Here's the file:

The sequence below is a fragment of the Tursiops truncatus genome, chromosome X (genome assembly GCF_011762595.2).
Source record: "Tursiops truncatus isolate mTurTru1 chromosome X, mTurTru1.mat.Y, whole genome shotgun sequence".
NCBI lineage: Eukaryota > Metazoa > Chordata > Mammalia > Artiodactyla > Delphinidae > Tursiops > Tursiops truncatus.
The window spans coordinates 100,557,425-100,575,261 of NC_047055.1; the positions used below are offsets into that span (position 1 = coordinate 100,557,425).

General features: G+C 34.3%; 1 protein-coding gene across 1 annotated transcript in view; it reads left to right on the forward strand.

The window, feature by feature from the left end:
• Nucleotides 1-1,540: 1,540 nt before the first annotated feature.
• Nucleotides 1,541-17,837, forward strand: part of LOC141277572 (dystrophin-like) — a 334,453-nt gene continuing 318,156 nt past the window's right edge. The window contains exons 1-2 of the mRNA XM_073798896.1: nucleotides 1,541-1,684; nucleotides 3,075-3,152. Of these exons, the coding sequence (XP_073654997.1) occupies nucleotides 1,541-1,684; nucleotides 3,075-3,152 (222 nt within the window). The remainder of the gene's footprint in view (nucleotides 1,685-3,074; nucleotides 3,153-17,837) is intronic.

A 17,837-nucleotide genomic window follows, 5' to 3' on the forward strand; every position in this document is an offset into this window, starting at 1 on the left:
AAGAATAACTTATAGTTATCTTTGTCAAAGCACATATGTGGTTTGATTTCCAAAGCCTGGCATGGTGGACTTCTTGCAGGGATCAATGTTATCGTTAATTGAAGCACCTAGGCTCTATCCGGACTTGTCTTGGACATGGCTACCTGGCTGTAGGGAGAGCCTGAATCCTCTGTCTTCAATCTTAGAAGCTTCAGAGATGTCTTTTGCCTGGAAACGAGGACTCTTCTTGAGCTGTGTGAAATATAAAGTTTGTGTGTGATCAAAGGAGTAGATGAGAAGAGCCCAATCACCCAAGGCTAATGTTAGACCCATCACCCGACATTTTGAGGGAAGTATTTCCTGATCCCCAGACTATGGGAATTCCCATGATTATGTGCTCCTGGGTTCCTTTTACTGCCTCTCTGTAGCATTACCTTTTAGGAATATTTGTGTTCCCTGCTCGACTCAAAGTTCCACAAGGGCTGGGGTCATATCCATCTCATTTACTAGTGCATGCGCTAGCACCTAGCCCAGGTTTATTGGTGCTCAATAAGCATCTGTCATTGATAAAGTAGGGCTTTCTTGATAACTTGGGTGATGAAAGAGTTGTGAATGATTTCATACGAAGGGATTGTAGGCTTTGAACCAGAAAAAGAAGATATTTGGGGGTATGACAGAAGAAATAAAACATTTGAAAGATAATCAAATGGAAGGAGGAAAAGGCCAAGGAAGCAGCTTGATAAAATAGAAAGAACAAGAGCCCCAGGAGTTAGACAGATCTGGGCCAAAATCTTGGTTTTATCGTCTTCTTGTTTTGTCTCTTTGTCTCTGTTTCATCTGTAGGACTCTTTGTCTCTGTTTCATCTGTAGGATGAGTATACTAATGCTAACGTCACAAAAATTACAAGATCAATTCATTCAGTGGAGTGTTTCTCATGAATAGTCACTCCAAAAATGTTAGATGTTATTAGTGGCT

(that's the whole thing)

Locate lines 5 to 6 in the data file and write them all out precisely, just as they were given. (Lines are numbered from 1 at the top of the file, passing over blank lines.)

General features: G+C 34.3%; 1 protein-coding gene across 1 annotated transcript in view; it reads left to right on the forward strand.

The window, feature by feature from the left end: